The quick-witted Li, who retired in 2014, had after all won two majors and climbed to No. 2 in the world, while Chinese women had also been victorious in doubles at Olympic and grand slam level. No Chinese man, meanwhile, has ever been ranked inside the Top 100.
But all of that may be about to change with the emergence of 18-year-old Wu Yibing, one of the country's most exciting prospects, who won both the junior singles and doubles titles at the US Open in September.
"When I was playing, they always asked: where are the Chinese men?," Li said at last month's Dongfeng Motor Wuhan Open in her hometown of Wuhan in central China.
"But now more young players are coming up, so maybe in the next couple years we can see more men's players in the grandstand," said Li, adding she had watched Wu's victory on television.
The six-foot (1.83m) tall Wu was born in the city of Hangzhou, a few hours south of Shanghai. The son of a boxer, he started playing tennis when he was six years old in order to lose weight, according to the website of the men's tour.
After becoming the first Chinese player to win a junior US Open title, Wu announced his next goal would be to break into the Top 100.
"This is showing ourselves, and showing the world, Chinese boys can be better and can be good," Wu said in New York.
Wu, who modelled his game on that of two-time Wimbledon winner Andy Murray, joined the Beijing-based academy of Carlos Rodriguez, the former coach of Li and former top-ranked Belgian Justine Henin, when he was 12.
Now guided by Spanish coach Nahum Garcia Sanchez, Wu trains in China and Marbella, Spain.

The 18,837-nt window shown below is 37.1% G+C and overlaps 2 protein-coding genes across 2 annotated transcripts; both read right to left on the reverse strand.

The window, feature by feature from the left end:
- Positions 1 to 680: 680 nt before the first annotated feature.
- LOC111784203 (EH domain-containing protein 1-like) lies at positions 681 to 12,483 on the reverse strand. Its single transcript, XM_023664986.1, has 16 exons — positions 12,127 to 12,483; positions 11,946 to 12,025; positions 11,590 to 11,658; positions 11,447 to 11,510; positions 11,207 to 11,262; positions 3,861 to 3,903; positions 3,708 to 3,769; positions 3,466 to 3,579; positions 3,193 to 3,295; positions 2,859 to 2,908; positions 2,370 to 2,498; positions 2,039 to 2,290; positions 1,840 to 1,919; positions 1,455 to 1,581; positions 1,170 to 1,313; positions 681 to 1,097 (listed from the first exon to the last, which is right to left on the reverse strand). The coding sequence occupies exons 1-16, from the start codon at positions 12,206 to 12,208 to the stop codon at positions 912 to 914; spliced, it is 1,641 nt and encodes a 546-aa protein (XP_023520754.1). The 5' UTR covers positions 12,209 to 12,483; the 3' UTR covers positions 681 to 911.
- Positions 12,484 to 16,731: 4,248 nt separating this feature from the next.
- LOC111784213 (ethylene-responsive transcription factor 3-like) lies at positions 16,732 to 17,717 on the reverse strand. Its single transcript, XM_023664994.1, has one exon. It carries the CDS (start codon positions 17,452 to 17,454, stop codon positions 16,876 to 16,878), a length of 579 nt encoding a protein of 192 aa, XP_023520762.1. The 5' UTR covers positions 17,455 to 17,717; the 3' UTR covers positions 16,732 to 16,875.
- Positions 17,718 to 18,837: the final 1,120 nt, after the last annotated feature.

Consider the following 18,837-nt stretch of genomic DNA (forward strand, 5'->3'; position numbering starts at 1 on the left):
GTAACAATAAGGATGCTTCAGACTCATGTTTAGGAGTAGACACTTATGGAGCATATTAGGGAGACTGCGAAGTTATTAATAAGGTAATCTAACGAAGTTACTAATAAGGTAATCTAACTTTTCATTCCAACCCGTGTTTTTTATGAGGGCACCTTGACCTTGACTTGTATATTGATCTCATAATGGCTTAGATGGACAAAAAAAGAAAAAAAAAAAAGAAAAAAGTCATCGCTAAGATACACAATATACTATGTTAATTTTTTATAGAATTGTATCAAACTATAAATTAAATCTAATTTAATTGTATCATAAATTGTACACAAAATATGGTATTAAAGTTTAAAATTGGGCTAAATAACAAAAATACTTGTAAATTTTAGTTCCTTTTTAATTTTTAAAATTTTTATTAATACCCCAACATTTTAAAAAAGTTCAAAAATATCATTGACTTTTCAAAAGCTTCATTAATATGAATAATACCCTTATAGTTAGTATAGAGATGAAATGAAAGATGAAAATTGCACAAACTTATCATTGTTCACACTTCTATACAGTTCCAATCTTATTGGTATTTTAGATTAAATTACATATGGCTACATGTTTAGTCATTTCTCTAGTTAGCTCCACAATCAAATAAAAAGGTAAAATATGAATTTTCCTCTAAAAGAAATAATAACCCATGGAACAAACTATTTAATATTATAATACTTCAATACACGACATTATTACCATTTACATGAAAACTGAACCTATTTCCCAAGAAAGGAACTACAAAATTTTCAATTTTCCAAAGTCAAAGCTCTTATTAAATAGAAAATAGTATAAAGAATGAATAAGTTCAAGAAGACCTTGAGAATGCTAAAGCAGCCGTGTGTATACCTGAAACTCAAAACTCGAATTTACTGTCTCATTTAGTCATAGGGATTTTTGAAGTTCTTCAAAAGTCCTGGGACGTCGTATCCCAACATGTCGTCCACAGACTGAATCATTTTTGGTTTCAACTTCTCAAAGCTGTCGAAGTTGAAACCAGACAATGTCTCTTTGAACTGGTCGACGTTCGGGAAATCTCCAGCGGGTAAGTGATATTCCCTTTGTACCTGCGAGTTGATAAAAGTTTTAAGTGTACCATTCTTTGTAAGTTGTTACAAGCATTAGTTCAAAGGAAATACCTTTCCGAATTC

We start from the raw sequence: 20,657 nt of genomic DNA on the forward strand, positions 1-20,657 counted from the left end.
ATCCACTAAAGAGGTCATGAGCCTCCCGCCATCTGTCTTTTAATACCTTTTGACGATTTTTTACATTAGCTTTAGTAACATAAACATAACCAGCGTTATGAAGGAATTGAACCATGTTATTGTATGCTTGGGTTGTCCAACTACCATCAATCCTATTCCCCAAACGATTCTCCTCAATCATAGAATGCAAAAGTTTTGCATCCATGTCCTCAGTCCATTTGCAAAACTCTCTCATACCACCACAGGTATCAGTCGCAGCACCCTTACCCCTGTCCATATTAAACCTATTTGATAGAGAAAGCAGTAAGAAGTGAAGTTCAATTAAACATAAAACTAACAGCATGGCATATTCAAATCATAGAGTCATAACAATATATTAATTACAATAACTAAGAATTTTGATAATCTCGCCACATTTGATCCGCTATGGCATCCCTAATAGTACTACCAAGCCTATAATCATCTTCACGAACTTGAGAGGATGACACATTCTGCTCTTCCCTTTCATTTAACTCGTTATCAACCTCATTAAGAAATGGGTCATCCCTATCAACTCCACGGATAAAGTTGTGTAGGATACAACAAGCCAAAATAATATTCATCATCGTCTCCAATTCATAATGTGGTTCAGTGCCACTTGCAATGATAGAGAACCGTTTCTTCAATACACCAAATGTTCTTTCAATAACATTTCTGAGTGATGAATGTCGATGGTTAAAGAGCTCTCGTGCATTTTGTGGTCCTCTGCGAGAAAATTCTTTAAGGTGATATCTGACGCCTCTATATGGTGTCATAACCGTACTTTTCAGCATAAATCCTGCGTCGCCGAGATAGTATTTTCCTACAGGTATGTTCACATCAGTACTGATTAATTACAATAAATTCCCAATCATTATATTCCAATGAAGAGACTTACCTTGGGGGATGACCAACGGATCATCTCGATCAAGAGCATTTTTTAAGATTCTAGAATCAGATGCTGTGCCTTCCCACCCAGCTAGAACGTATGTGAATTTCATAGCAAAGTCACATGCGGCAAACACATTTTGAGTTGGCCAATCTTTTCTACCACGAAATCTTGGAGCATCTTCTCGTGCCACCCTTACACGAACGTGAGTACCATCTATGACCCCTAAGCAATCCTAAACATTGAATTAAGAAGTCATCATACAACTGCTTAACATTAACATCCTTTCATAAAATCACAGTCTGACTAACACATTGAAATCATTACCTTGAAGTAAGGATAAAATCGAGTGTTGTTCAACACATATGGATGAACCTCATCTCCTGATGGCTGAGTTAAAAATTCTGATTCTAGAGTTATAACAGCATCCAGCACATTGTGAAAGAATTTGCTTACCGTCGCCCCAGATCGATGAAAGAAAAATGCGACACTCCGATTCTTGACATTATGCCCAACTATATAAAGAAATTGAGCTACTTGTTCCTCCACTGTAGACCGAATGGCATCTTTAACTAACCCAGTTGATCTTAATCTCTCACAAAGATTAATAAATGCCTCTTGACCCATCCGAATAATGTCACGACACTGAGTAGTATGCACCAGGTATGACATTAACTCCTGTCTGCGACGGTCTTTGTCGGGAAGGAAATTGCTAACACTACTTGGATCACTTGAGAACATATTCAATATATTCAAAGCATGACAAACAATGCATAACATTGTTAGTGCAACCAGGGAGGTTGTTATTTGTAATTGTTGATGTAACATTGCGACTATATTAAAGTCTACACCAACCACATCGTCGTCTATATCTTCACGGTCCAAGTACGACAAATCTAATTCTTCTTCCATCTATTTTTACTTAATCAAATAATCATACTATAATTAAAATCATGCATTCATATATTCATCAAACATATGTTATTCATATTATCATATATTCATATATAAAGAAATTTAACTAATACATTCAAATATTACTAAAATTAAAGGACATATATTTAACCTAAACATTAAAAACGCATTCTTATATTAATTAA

"He's very good, a lot of talent, moves well and has a great backhand," former Australian grand slam doubles champion Peter McNamara said in Wuhan.
McNamara is a former coach of the men's and women's teams of the Chinese Tennis Association and saw Wu play in the country's National Games.
"He doesn't serve as big as he probably could but he looks like he's got something a little bit different to the last generation," said McNamara, who currently coaches Top 50 women's player Qiang Wang, also from China.
"I think he's got a big chance. Anyone who wins the US Open juniors obviously if you go back over the years, they've all performed pretty well after that," he said.
Wu, the world No. 1 junior player who turned 18 this month, is now entering a crucial phase in his career.
"It's whether they can take the next step," McNamara said. "He needs to be thrown into the deep end now at 18 and play against the men. It's not easy but they have to."
When asked why Chinese women have consistently outperformed the men, McNamara said: "Attitude and culture."
"Boys get it fairly easy and girls don't in China," he said. "They fight very hard, the girls, you can see their mentality on the court, their character and intensity and determination to prove themselves as a tennis player."
"The boys unfortunately don't have a role model, which they need," said McNamara, adding Wu's rise may inspire other boys.
Wu has passed his first test with flying colors, clinching his first ATP Challenger title on the men's lower-tier tour on home soil in Shanghai a week after his triumph at Flushing Meadows. He's now ranked inside the Top 350.
Although Wu is on the right track, it's important he stays grounded, warned Shuo Liu, a former player on the men's ATP World Tour from China who coaches the country's second-best woman, Zhang Shuai.
"He is on the correct way for sure because he is coached by a Spanish coach and signed with a foreign agent," said Shuo.
"They know how to create a champion, how to become a big star. But I think we should just leave this boy very quiet... If the people are always saying 'very good' maybe you will lose your spirit."
Li, who successfully fought the CTA for the right to hire her own coach and keep a larger stake of tournament prize money, has some advice for Wu.
"You have to know what you want," she said. "Because so many young players, they just follow what the coaches say, what the families say. You need to be yourself."